The Ostrava Saga Pt. II: Hello Ostrava!
Wow, where do I begin? By now, we've (btw, whenever I say we/we've/our, I mean my team) been here in Ostrava for just over a week. We arrived on Friday, August 20th around 8pm Central European Time. The 6-hour time difference from home didn't prove to be too terrible the first day, but by our second day here, I was really feeling the jet lag. There's nothing like being tired all the time. Yuck. Glad that's over. Thankfully, our time here has been really low-key so far.
Here are some highlights:
*Ostrava City Hall has a viewing tower, so we paid a small fee to see an incredible view of the city. I was silly enough to forget my camera, so here are some pictures (courtesy of my lovely teammate, Shelly McMullen) of the tower itself and some of the views:
Just think, this is only a speck of Ostrava! There is so much more to show you...I just need to think of the best way to do that. Uploading pictures on here isn't really the best option, so I am open to suggestions.
*We went to our first Czech restaurant. It was located in the lower level of a museum, and the 5 of us were literally the only ones there (besides the waitress and the chef, of course). Delicious food. They even had an English menu, which was definitely helpful, though we felt a bit guilty for using it. Since then, though, we've been to three other Czech food establishments and successfully ordered food using a Czech menu.
*I had my very first IKEA experience. We needed a dresser for the flat, so we took the tram (one of the three forms of public transportation here in Ostrava) and visited IKEA. My teammates were extremely ambitious, as they decided it would be no problem to simply transport the dresser back to our flat (aka apartment). Yeah...the dresser weighed 72 lbs. What a day.
*We've been grocery shopping numerous times already (since we have to carry our purchases back to the flat, we can only buy so much). There is a mall near our flat that includes a large TESCO, which is like a Walmart. Shopping there is pretty easy thanks to the fact that we don't usually need to know the Czech word for each item. The deli counter is really the only exception, and even then, the ladies there can usually tell that we're new at this and are therefore pretty patient with us.
*4 of us went to the Cine Star (a movie theatre in the mall by our flat) and saw Inception. Wow. Now there's a movie that will make you think. I'd wanted to see it for awhile, but hadn't had the chance. It showed in English, but with Czech subtitles. Here are some interesting things to note about the movie theatre experience here:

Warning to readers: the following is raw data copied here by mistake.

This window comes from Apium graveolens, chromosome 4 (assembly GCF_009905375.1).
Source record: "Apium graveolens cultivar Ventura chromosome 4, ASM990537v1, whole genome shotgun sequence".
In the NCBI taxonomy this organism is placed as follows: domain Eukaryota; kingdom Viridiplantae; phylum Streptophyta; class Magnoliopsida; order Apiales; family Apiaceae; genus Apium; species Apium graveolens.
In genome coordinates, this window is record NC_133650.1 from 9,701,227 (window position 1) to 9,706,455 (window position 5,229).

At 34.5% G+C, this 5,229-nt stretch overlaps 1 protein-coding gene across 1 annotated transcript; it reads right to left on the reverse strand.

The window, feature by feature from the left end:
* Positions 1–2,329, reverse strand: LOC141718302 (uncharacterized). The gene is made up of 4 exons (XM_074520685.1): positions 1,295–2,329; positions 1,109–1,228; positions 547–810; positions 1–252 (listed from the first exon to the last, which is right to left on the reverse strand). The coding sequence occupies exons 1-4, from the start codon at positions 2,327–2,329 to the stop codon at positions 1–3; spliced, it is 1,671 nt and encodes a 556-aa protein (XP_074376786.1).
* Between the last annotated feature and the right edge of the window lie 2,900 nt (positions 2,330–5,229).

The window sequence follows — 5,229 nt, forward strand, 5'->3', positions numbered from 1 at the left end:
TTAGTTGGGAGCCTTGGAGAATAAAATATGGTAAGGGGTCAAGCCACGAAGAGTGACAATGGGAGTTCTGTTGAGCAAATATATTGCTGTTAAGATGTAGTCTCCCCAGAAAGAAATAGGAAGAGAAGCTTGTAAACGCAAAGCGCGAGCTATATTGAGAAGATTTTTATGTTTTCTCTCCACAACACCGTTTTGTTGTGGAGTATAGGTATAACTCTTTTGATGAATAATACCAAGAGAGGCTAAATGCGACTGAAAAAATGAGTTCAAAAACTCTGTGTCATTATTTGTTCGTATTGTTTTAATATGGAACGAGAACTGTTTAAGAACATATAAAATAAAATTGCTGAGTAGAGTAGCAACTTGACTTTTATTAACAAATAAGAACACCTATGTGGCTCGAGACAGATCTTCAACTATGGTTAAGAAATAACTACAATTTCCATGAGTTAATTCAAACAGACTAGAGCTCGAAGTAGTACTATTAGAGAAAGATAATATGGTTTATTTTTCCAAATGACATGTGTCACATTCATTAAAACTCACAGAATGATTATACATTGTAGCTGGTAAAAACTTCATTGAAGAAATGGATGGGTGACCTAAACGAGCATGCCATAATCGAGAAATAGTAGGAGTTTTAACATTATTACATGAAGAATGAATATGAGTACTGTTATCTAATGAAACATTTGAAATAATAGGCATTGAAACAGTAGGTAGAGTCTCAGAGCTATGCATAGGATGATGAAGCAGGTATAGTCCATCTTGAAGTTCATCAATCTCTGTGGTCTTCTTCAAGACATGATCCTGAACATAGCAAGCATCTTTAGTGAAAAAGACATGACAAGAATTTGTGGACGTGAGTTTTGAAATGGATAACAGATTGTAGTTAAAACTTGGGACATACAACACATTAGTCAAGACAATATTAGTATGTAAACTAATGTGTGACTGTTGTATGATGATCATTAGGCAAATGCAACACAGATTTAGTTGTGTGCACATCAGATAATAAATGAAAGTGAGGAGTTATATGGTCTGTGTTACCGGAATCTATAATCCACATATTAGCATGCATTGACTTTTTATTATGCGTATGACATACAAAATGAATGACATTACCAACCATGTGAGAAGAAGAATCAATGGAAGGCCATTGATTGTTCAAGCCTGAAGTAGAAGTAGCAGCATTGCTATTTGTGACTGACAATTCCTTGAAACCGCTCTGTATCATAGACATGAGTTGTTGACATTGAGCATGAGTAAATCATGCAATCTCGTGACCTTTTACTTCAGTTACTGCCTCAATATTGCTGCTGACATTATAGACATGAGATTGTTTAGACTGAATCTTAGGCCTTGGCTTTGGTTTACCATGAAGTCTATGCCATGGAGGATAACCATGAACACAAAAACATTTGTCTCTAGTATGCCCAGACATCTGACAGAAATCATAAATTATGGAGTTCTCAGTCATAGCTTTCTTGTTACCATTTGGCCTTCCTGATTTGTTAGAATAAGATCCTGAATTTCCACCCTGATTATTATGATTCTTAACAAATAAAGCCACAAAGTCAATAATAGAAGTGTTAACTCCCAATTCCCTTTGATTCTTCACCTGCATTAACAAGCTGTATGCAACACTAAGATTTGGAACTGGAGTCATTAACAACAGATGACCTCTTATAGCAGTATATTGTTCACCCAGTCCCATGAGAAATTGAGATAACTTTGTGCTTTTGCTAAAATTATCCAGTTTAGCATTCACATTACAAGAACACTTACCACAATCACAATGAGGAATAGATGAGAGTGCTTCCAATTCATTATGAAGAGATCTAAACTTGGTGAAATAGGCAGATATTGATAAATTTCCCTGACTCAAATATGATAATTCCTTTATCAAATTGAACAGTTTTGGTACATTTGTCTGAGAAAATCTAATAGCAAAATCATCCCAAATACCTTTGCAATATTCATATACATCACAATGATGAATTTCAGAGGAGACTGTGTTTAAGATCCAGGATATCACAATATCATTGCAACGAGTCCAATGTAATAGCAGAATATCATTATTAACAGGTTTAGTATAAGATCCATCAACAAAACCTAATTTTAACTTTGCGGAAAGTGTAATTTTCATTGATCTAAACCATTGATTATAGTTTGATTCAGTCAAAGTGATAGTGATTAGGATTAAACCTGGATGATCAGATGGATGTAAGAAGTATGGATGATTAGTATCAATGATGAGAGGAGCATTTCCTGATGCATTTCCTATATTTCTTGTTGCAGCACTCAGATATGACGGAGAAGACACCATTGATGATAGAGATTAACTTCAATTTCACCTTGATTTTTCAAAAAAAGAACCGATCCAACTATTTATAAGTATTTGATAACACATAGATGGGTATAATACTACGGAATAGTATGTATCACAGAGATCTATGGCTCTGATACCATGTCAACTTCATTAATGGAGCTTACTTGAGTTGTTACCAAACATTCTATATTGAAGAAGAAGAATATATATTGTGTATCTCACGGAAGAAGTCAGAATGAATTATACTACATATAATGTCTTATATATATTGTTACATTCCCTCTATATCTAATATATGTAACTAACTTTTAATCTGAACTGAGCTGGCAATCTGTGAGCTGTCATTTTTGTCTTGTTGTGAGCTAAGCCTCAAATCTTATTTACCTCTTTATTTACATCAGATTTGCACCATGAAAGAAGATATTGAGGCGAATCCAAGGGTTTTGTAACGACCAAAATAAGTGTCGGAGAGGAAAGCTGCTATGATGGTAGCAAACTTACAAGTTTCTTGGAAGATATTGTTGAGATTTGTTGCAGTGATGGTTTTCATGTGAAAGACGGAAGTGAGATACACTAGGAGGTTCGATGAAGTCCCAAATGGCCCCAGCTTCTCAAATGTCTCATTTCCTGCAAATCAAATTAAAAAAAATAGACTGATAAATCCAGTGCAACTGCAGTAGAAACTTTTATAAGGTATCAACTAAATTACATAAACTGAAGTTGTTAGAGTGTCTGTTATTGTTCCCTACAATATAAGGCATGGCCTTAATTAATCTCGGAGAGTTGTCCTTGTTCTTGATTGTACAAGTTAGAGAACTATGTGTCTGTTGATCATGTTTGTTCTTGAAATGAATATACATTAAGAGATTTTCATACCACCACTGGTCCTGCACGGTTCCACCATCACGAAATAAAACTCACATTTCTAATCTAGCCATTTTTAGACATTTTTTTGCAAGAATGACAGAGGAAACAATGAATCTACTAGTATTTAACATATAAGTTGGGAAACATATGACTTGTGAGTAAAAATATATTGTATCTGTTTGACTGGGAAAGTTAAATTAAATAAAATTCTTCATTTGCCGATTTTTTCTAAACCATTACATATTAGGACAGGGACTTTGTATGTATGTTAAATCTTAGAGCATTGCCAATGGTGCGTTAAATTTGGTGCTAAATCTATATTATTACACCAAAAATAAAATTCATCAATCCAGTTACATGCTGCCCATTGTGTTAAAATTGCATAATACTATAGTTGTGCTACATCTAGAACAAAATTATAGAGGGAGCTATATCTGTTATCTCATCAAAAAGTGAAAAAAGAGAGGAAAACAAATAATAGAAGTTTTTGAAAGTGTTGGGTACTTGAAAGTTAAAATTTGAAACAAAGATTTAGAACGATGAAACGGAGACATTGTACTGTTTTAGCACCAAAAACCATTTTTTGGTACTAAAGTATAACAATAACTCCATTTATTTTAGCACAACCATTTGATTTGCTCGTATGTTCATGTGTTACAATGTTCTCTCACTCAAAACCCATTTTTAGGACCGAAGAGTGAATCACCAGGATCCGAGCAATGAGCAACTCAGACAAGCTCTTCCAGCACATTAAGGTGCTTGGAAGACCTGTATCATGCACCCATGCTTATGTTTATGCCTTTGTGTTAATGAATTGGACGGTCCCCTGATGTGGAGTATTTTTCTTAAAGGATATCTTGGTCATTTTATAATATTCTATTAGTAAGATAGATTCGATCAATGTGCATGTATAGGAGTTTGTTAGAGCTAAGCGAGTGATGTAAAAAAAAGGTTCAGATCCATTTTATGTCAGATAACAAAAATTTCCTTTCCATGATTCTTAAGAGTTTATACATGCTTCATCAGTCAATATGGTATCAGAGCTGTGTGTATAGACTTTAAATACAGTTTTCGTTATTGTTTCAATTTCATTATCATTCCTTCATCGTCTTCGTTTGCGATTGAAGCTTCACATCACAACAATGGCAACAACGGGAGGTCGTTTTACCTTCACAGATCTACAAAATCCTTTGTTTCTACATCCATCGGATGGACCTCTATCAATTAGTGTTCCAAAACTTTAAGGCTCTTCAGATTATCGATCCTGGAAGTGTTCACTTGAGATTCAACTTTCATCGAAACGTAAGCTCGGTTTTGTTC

1) When you purchase a ticket, you're actually reserving a particular seat.
2) Therefore, unlike Americans, Czechs don't arrive early to pick their seats. In fact, they don't arrive early at all. When we first entered the theatre, I was worried that we were in the wrong theatre because there were so few people and I knew that most of the seats were already reserved. However, they all showed up during the previews.
3) There's a bar in the lobby of the theatre, but you can't take drinks past the ticket-rippers and into the actual viewing rooms. Not that I tried. Just an observation...
4) There are select seats in the theatre for couples. I was lucky enough to find this out as my seat was right next to a "loveseat." Literally, it's two seats put together. Thankfully, the couple sitting next to me actually wanted to watch the movie.
*We all bought a 3-month transportation pass, which makes for extremely convenient travel via the bus, trolley-bus, and tram here in Ostrava. Yes, we take public transportation to get pretty much everywhere except the Futurum mall (where the TESCO is located, along with lots of shops and a large food court--perfect for when we aren't feeling ambitious in the kitchen) and church.
*Church! We've been to church twice already, and we all love it. It's a Czech Brethren church, and it also happens to be where most of the Fishnet (our school) teachers attend. Hello community :) What's more, we get to listen to the message in English via a large set of headphones as someone in the back translates for us. Yes, we sit in the front and look obviously American because of this. Worship is not translated though, so we all attempt to sing the hymns in Czech. This proves to be very entertaining. I quite enjoy it. It's a great way to practice my Czech pronunciation, even if I have no clue what I'm saying.
Now, you are probably all curious about our flat. Drumroll please. Here's the outside of the building:
We're on the 7th floor (it's really the 6th...but Europeans do things differently). Our flat is right above the orange line, and that's our own balcony. We have lots of windows, so there's plenty of natural light. We love it. Our views are amazing. Plus, there are no window panes, so we get a clear, unobstructed view :) It's a hassle to put pictures on here, so I'll take a video of the flat and give you a nice little tour sometime soon.
I hope you enjoyed seeing a tiny snippet of Ostrava. It's a pretty cool city, and once it stops raining (it's been gray and rainy here for about 5 days), I'll go exploring and take lots of pictures :)
Next up is The Ostrava Saga Pt. III, which will be about our school and what ministry will look like here. Stay tuned!